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Journal of wireless telegraph operator John Brown of the Royal Australian Navy

Date: 1914 - 1919
Dimensions:
Overall: 32 x 317 x 220 mm, 1.7 kg
Medium: Ink on paper
Credit Line: ANMM Collection
Object Copyright: © John Henry Shadwell Brown
Classification:Books and journals
Object Name: Diary
Object No: 00001711
Related Place:Melbourne, Apollo Bay, Hervey Bay, Kupang, Foça, Jervis Bay, Sydney, Carlisle Bay, Port Stephens, Suways, Khalij as, Tarawa, Çanakkale Bogazi, Townsville, Banaba, Queenscliff, Waratah Bay, Palm Islands, Otway, Cape, Moreton Bay, Perth, King Island, Fort Denison, Star Harbour, Bremer Bay, Bunbury, Colombo, Nauru, Gilbert Group, Albany, Dili, Auki, Port Phillip Bay, Frankston, Wilsons Promontory, Fremantle, Istanbul, Sevastopol', Krym, Tulaghi, Graciosa, Plymouth, Bur Said, Shark Bay, Aola, Malita, ‘Adan, Lord Howe Island, Victoria, Twofold Bay, San Cristoval Island, Reef Island, Williamstown, Gibraltar, Santa Cruz, Portsmouth, Suva, Gizo, Brisbane, Izmir,

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    Description
    Handwritten journal of wireless telegraph operator John Brown of the Royal Australian Navy covering Brown's service in HMAS Ships PROTECTOR, WARREGO and BRISBANE, and at Williamstown Naval Depot. The journal covers his naval service from 1914-1919 undertaking battle practice and patrols in Australian waters, on the China Station (deploying out of Timor), the Solomon Islands, and the Dardanelles.

    Brown writes about daily life on board including ship activities, crew complaints (about food, the Captain, lack of enemy encounters), humorous episodes, shore activities (including concerts and sporting events), typhoons, gales, heat and humidity, and deaths through illness (influenza, beri-beri, malaria), disease and accidents (including those swept overboard during extreme weather conditions).
    SignificanceThis journal provides a personal view of life during World War I on board ships of the Royal Australian Navy.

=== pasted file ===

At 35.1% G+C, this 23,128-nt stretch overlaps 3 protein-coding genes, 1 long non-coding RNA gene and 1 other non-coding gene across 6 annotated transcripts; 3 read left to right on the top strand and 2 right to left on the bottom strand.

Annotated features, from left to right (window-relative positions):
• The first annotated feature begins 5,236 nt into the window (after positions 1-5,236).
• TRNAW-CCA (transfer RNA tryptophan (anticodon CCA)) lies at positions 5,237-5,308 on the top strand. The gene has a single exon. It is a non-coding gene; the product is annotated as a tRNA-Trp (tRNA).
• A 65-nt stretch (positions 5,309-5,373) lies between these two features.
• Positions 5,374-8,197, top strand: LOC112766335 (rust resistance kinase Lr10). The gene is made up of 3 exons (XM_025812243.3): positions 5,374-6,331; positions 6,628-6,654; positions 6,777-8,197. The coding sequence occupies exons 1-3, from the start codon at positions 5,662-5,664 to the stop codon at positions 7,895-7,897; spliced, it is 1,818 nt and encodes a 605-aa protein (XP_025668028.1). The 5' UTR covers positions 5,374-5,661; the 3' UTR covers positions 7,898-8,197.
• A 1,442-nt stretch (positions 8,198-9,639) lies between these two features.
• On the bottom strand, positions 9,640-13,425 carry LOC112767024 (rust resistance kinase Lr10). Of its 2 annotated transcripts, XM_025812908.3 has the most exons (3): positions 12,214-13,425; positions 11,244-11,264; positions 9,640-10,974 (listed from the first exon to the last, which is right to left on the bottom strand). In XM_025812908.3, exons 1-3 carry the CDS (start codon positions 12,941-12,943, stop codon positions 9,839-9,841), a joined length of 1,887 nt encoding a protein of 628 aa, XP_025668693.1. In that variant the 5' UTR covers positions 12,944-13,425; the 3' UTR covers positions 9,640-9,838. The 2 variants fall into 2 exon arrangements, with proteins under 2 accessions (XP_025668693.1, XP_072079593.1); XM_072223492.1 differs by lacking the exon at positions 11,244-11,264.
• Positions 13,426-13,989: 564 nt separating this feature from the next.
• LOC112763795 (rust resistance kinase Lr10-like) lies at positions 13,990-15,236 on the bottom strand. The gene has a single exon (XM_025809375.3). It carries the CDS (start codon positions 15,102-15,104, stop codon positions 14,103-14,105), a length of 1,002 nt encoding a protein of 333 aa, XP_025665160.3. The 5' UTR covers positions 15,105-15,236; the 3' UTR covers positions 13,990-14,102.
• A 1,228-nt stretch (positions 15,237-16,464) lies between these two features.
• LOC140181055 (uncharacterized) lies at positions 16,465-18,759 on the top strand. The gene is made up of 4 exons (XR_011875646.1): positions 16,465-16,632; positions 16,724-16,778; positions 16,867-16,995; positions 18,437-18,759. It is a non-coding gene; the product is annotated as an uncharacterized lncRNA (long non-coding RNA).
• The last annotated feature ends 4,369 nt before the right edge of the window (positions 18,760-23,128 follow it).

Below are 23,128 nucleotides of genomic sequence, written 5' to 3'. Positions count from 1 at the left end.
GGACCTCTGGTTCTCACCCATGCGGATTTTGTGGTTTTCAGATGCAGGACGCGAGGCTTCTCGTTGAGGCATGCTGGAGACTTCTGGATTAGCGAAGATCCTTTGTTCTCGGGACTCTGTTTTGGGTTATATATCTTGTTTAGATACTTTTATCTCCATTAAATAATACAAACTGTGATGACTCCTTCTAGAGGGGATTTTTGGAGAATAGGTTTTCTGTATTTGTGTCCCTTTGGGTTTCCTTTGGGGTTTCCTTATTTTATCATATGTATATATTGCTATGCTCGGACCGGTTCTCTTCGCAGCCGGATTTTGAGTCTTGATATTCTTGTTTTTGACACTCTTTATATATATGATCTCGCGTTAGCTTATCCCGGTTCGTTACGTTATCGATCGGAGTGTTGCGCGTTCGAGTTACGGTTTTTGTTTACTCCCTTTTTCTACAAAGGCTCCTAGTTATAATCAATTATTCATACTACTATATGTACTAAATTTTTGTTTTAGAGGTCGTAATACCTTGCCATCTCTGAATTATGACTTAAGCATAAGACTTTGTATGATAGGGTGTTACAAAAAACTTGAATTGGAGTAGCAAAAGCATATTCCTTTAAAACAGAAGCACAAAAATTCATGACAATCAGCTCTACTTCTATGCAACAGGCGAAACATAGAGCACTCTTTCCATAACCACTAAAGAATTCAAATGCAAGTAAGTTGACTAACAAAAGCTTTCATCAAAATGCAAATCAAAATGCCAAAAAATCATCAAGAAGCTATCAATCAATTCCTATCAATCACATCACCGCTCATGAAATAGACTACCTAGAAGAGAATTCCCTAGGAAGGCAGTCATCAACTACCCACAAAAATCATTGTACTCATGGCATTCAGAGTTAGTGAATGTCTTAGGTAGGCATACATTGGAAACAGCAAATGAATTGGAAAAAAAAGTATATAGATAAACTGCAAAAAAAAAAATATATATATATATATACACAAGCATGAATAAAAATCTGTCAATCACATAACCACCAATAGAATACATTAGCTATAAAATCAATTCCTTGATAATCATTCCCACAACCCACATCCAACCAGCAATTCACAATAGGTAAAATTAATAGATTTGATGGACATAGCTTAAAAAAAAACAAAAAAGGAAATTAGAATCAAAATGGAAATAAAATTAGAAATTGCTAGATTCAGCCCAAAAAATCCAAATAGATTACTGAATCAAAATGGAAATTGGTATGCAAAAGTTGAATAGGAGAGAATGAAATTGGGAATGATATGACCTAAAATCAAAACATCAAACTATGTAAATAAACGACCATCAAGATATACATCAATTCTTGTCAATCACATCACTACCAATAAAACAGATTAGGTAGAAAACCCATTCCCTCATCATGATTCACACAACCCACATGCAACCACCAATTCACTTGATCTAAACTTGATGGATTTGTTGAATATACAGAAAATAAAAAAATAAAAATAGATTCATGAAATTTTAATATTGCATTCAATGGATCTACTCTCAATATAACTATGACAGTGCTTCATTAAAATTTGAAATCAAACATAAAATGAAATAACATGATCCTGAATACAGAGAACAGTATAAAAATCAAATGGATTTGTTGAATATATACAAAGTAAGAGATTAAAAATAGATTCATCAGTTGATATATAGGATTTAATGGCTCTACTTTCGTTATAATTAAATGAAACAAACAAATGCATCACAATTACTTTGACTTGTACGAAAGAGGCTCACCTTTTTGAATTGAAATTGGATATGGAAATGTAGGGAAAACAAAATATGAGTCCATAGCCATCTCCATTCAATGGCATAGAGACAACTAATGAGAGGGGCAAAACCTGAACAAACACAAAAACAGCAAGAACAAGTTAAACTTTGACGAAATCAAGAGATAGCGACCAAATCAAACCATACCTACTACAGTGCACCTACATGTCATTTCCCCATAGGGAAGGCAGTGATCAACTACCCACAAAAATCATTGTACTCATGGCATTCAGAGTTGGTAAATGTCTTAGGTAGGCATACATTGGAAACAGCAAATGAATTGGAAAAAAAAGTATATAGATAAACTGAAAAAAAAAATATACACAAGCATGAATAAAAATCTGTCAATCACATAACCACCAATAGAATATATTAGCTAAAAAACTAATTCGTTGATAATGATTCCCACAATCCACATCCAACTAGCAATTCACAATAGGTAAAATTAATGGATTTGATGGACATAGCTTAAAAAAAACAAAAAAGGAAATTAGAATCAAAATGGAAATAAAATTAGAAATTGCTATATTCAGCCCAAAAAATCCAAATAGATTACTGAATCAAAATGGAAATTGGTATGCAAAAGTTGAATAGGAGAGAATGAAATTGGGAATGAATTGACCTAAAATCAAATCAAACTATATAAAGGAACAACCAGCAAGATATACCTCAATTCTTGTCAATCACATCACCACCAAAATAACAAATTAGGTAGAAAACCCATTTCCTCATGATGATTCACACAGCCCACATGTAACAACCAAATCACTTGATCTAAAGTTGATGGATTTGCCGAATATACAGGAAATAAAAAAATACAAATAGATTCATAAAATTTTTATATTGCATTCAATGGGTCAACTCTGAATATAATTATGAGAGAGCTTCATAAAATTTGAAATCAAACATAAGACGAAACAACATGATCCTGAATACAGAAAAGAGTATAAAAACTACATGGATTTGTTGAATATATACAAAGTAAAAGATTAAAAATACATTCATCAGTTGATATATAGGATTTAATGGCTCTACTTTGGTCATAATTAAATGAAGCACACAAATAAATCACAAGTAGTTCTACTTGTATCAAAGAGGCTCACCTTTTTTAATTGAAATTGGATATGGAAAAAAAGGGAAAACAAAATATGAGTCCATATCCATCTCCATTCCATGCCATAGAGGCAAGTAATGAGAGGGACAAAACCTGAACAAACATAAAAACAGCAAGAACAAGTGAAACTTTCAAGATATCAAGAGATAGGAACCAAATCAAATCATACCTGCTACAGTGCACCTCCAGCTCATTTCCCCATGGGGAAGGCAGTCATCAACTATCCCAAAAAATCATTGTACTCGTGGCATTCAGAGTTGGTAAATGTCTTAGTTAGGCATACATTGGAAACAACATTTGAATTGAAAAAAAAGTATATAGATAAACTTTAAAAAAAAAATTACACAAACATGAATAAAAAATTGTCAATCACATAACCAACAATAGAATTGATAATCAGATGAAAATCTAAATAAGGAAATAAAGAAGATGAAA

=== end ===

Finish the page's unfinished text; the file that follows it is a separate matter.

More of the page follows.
HistoryThis journal covers the period 1914 to 1919 commencing with action against German New Guinea and concluding with returning to Australia from England via the Suez Canal. In between these years Brown records his life as his ship undertakes patrols and ship searches, drills and battle practice.

    After German New Guinea (HMAS PROTECTOR), Brown is deployed to HMAS WARREGO which undertakes service on the China Station (Timor, Singapore, Bangkok, Saigon and Hong Kong patrols) in 1915-16 before returning to Sydney for coastal patrols off NSW and Victoria for the remainder of 1916. This is followed in early 1917 by deployment to HMAS BRISBANE for patrols off Western Australia, the Northern Territory and the Solomon Islands before returning to Sydney in mid-1918. The ship is then deployed on more patrols off the east coast of Australia primarily searching for German submarines, mines, and ships carrying contraband.

    In October 1918 BRISBANE is finally sent to the war front via Colombo and the Suez Canal but en route receive news of the armistice. The ship continues to the Mediterranean and through the Dardanelles (still littered with mines) to Sebastopol; troops and the wounded are picked up for trnasport to Portsmouth where they arrive in January 1919. After 38 days leave, BRISBANE returns to Sydney.